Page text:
Starting May 21, 2015, the Popular Action Front for Urban Redevelopment (FRAPRU) will establish its "open-ended camp" in Montreal's city center, a camp that has received the support of around 20 celebrities.
The Popular Action Front for Urban Redevelopment hopes that the municipal authorities will accept this "camp for the right to housing," which aims to put pressure on the governments of Quebec and Canada so that they provide better financing for social housing.
During a meeting with the press, FRAPRU presented a list of celebrities who are giving their moral support to this camp for the right to housing. Among them are the comedian, Lise Dion, director Robert Lepage, the comedians Michel Côté, Gilles Renaud, Sylvie Legault, Véronique Le Flaguais, Andrée Lachapelle, film-makers Philippe Falardeau, Bernard Émond and Hugo Latulippe, author François Avard, professors Michel Seymor and Christian Nadeau ... and even Anarchopanda.
"At this time, the federal government thinks it's best to bomb and destroy dwellings that are very far from here; I would prefer that it put that money into the dwellings that we have here," said François Avard, at the press conference.
"What is their intention (the governments')? Do we really want to sabotage everything and turn Montreal into a city with lots of potholes on the roads and a lot of itinerants? Montreal's countenance is becoming poorer and poorer and more and more dramatic. It's abnormal. Is there not pride in this government? Pride is giving one's people what we must and to assure the subsidies that have already been put in place," pleaded Sylvie Legault, who was also present at the conference.
FRAPRU asked for the support of celebrities for its camp with the goal of increasing its chances of being tolerated by the authorities.
Its coordinator, François Saillant, reports that in 2008, FRAPRU had organized a similar camp in Quebec, and that Mayor Régis Labeaume at first had his reservations, but finally tolerated it after having learned that the celebrities supported it. Mr. Saillant has made a call to Montreal's Mayor, Denis Coderre, hoping that he will show the same openness.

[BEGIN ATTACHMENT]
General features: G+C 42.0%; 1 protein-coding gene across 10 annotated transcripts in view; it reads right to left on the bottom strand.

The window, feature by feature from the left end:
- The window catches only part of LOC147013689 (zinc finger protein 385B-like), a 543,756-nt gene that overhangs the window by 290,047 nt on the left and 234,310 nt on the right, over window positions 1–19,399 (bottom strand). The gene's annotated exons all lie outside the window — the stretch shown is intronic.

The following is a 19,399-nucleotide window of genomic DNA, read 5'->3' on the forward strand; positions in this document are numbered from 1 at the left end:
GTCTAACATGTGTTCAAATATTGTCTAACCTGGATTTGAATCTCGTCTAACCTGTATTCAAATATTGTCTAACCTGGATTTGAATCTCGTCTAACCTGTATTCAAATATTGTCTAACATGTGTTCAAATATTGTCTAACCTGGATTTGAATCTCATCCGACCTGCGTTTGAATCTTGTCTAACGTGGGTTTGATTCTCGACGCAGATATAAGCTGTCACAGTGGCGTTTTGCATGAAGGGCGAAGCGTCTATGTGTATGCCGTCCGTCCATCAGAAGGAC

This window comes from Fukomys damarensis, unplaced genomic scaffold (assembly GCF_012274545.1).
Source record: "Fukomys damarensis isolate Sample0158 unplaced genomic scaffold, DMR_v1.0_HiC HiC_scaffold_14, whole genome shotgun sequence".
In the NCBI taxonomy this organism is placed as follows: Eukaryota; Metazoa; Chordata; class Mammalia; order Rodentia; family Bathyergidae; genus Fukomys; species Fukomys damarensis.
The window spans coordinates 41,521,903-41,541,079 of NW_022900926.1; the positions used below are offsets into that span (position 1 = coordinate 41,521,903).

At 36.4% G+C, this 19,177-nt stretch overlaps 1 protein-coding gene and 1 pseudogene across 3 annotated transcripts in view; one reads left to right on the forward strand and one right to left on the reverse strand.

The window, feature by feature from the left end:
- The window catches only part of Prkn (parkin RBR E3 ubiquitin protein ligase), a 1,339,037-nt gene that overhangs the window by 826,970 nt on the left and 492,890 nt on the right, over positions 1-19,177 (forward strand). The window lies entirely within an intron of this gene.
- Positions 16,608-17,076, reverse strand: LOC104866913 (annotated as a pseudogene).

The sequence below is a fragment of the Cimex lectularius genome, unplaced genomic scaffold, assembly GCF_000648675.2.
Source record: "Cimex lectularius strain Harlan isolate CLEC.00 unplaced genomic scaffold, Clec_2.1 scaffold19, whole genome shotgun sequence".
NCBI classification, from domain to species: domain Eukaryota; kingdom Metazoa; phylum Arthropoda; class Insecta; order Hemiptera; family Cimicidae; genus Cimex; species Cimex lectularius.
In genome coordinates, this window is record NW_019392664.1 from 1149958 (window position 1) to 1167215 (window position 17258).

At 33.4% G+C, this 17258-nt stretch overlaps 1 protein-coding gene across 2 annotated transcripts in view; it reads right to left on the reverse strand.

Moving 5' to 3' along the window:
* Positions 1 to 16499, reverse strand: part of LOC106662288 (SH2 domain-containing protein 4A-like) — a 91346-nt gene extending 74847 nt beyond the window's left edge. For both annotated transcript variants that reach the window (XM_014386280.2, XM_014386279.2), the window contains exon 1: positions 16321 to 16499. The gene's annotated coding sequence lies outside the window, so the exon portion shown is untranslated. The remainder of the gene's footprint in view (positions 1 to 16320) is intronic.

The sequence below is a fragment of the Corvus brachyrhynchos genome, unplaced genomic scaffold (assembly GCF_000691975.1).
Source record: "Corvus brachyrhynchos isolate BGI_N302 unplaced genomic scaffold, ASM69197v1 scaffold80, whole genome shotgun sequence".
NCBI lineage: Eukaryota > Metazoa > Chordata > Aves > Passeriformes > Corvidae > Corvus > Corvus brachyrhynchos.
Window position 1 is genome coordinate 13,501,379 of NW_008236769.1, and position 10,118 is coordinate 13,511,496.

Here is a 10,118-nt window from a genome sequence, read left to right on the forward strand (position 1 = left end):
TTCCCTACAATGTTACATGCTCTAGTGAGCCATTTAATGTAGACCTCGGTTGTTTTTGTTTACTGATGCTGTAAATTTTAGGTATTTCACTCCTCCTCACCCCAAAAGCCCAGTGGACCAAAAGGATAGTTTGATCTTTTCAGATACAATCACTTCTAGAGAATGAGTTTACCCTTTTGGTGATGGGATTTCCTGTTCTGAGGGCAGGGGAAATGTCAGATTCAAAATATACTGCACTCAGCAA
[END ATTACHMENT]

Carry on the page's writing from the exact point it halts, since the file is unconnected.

Another camp was already established a few years ago at Victoria Square in Montreal. The Mayor, then Gerald Tremblay, had tolerated it for a long time. But the camp was ultimately dismantled by the authorities.
This time, the future camp for the right to housing will be preceded by a walk, whose itinerary will not be revealed in advance, admitted Mr. Saillant.
Activities will be organized, including workshops and shows. The camp will welcome a hundred or so of the housing poor, itinerants, activists, children and disabled people, he clarified, in order to illustrate that this camp will remain tranquil and transparent.
He has also signaled that those in charge will ensure the cleanliness and safety of the sites. "We have given ourselves a code of living," he responded, adding that he would not tolerate any harassment or any drug sales, notably in order to "protect the people present." "We want to make it possible for children to be there," he emphasized.
We are talking about a camp that could last for an indeterminate amount of time. Questioned about the conditions under which the camp would eventually be disbanded, Mr. Saillant responded by saying that "it will be the campers who will decide" when it will be right to do so. But it's certain that "it will be necessary to feel a political will; it will be necessary for there to be things that change" in favor of social housing.
The latest budget from the Minister of Finances, Carlos Leitao, constitutes an additional reason to rise up in favor of a more significant reinvestment in social housing, believes Mr. Saillant. The budget provides for the construction of 1,500 social housing units, but that's just half of the 3,000 that had been financed annually previously. He asserted that these 3,000 were already not enough to respond to demand.
How is public housing handled in your community and is there enough to meet the demand? How have celebrities had an influence on important political decisions in your city? Share your stories and thoughts in the comments area below.
Original article, originally published in French, here.
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